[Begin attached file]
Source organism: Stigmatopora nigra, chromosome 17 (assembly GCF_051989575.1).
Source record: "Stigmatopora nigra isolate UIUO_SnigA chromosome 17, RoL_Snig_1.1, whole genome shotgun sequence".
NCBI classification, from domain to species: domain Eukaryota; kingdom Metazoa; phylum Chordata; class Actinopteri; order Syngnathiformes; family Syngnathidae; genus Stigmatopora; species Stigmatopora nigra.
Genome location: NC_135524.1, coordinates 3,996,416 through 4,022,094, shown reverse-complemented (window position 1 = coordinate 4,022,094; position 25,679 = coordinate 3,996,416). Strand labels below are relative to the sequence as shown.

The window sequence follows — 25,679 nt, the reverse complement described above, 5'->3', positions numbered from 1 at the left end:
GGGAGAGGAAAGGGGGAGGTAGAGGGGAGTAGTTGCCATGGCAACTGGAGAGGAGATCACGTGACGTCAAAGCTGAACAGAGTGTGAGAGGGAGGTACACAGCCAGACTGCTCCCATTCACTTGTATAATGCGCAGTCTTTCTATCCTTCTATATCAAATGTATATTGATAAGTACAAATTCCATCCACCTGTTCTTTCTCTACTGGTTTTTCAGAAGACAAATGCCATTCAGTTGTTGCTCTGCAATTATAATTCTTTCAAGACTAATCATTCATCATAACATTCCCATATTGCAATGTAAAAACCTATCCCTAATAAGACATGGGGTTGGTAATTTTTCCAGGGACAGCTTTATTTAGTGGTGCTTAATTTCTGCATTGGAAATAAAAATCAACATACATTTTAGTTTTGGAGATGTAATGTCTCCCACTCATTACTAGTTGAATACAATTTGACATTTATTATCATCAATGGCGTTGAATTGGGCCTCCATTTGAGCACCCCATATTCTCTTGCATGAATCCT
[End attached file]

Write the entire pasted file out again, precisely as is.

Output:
Source organism: Stigmatopora nigra, chromosome 17 (assembly GCF_051989575.1).
Source record: "Stigmatopora nigra isolate UIUO_SnigA chromosome 17, RoL_Snig_1.1, whole genome shotgun sequence".
NCBI classification, from domain to species: domain Eukaryota; kingdom Metazoa; phylum Chordata; class Actinopteri; order Syngnathiformes; family Syngnathidae; genus Stigmatopora; species Stigmatopora nigra.
Genome location: NC_135524.1, coordinates 3,996,416 through 4,022,094, shown reverse-complemented (window position 1 = coordinate 4,022,094; position 25,679 = coordinate 3,996,416). Strand labels below are relative to the sequence as shown.

The window sequence follows — 25,679 nt, the reverse complement described above, 5'->3', positions numbered from 1 at the left end:
GGGAGAGGAAAGGGGGAGGTAGAGGGGAGTAGTTGCCATGGCAACTGGAGAGGAGATCACGTGACGTCAAAGCTGAACAGAGTGTGAGAGGGAGGTACACAGCCAGACTGCTCCCATTCACTTGTATAATGCGCAGTCTTTCTATCCTTCTATATCAAATGTATATTGATAAGTACAAATTCCATCCACCTGTTCTTTCTCTACTGGTTTTTCAGAAGACAAATGCCATTCAGTTGTTGCTCTGCAATTATAATTCTTTCAAGACTAATCATTCATCATAACATTCCCATATTGCAATGTAAAAACCTATCCCTAATAAGACATGGGGTTGGTAATTTTTCCAGGGACAGCTTTATTTAGTGGTGCTTAATTTCTGCATTGGAAATAAAAATCAACATACATTTTAGTTTTGGAGATGTAATGTCTCCCACTCATTACTAGTTGAATACAATTTGACATTTATTATCATCAATGGCGTTGAATTGGGCCTCCATTTGAGCACCCCATATTCTCTTGCATGAATCCT